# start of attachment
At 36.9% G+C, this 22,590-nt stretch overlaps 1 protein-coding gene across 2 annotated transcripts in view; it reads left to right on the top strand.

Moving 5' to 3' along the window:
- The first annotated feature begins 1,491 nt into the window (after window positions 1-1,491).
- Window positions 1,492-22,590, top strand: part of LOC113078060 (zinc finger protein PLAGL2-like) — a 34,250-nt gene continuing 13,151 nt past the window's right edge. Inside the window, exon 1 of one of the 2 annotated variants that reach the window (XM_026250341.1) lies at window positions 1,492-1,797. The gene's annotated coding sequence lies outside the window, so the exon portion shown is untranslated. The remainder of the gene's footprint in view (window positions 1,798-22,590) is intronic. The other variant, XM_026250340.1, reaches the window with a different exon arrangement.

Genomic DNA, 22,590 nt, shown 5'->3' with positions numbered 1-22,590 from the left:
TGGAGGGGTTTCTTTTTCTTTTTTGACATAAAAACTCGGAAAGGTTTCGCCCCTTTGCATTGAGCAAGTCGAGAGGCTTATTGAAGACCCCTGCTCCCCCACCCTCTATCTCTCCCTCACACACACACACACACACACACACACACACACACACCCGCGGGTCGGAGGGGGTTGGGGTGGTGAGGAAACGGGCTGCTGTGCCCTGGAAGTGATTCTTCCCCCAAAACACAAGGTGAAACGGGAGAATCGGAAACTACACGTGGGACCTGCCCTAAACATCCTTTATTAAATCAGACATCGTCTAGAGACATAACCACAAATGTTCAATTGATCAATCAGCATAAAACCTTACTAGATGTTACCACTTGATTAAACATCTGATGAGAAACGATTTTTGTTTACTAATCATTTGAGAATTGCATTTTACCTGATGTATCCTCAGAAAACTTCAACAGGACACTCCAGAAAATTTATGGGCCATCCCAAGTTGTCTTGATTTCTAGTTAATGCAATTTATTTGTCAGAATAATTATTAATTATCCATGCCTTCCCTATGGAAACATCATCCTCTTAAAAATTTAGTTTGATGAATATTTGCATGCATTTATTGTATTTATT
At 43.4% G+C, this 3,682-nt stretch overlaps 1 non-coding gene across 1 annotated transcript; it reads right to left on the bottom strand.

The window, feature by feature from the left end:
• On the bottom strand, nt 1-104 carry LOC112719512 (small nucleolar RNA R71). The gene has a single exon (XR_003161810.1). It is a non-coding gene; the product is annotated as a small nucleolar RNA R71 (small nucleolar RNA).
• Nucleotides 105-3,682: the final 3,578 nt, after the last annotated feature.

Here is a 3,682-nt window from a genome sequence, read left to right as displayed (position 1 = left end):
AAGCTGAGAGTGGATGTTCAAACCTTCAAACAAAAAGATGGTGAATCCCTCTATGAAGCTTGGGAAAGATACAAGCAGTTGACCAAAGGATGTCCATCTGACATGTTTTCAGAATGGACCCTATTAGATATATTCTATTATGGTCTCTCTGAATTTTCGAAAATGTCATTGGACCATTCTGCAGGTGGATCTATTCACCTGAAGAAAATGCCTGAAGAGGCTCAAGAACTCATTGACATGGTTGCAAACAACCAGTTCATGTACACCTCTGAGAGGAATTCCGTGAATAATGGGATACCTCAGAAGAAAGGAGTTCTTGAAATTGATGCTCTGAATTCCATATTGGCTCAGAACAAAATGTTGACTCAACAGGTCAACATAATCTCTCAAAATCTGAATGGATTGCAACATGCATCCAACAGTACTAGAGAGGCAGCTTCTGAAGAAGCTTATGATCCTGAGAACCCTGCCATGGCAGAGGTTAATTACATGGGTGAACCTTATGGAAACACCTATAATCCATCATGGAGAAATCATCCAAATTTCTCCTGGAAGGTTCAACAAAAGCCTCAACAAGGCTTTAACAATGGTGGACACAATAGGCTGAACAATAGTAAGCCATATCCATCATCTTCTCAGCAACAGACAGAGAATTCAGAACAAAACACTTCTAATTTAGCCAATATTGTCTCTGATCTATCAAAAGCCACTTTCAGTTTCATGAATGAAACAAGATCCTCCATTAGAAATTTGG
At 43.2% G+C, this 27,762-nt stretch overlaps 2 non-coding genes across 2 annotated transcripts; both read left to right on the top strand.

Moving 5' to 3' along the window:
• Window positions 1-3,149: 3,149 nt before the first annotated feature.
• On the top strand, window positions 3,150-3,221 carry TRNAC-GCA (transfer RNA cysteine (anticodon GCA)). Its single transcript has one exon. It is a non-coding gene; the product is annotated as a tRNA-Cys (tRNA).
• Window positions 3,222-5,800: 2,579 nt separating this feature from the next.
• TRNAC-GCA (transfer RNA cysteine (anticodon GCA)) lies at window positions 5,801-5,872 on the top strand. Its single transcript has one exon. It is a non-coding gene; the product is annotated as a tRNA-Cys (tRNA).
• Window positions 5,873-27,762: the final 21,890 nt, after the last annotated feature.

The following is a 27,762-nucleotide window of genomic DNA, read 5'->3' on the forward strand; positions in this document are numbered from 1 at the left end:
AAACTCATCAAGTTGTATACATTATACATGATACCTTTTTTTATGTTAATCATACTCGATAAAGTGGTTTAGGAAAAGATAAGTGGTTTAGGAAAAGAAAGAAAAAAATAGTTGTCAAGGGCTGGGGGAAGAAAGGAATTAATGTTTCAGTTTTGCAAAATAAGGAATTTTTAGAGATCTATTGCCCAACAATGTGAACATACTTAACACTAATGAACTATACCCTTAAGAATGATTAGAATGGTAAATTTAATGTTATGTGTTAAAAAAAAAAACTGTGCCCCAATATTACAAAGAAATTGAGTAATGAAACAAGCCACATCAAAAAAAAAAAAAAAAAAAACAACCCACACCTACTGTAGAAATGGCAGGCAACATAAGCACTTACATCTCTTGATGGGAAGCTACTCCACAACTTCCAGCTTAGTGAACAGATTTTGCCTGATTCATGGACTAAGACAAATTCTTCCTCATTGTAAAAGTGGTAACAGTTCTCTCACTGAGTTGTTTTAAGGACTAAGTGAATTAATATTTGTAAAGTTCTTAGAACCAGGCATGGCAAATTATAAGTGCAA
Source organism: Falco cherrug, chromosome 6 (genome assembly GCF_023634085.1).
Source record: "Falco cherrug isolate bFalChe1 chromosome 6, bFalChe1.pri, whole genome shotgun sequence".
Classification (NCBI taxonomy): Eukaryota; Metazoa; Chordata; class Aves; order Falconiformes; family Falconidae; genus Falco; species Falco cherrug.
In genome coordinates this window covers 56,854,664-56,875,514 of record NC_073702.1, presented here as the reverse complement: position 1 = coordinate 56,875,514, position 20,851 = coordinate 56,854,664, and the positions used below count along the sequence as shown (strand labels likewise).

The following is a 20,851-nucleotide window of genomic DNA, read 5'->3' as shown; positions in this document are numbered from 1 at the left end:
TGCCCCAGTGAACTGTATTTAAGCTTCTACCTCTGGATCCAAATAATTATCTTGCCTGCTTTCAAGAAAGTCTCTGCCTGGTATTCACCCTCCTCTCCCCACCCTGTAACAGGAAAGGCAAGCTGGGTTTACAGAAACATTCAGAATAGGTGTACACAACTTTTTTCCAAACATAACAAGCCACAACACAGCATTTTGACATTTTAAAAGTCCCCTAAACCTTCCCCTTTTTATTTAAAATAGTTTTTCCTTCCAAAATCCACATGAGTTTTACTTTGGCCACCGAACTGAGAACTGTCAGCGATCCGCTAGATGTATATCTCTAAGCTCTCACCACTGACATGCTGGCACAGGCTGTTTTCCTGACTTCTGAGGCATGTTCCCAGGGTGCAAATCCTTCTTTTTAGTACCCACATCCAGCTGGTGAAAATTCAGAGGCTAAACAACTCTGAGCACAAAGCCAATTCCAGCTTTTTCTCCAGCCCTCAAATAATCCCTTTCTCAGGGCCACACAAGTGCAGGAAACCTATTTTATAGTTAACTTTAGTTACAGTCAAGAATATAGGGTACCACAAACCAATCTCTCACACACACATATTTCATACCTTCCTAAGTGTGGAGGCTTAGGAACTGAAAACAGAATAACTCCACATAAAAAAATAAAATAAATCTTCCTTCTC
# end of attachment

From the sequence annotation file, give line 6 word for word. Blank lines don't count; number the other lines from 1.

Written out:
TGGAGGGGTTTCTTTTTCTTTTTTGACATAAAAACTCGGAAAGGTTTCGCCCCTTTGCATTGAGCAAGTCGAGAGGCTTATTGAAGACCCCTGCTCCCCCACCCTCTATCTCTCCCTCACACACACACACACACACACACACACACACACACACCCGCGGGTCGGAGGGGGTTGGGGTGGTGAGGAAACGGGCTGCTGTGCCCTGGAAGTGATTCTTCCCCCAAAACACAAGGTGAAACGGGAGAATCGGAAACTACACGTGGGACCTGCCCTAAACATCCTTTATTAAATCAGACATCGTCTAGAGACATAACCACAAATGTTCAATTGATCAATCAGCATAAAACCTTACTAGATGTTACCACTTGATTAAACATCTGATGAGAAACGATTTTTGTTTACTAATCATTTGAGAATTGCATTTTACCTGATGTATCCTCAGAAAACTTCAACAGGACACTCCAGAAAATTTATGGGCCATCCCAAGTTGTCTTGATTTCTAGTTAATGCAATTTATTTGTCAGAATAATTATTAATTATCCATGCCTTCCCTATGGAAACATCATCCTCTTAAAAATTTAGTTTGATGAATATTTGCATGCATTTATTGTATTTATT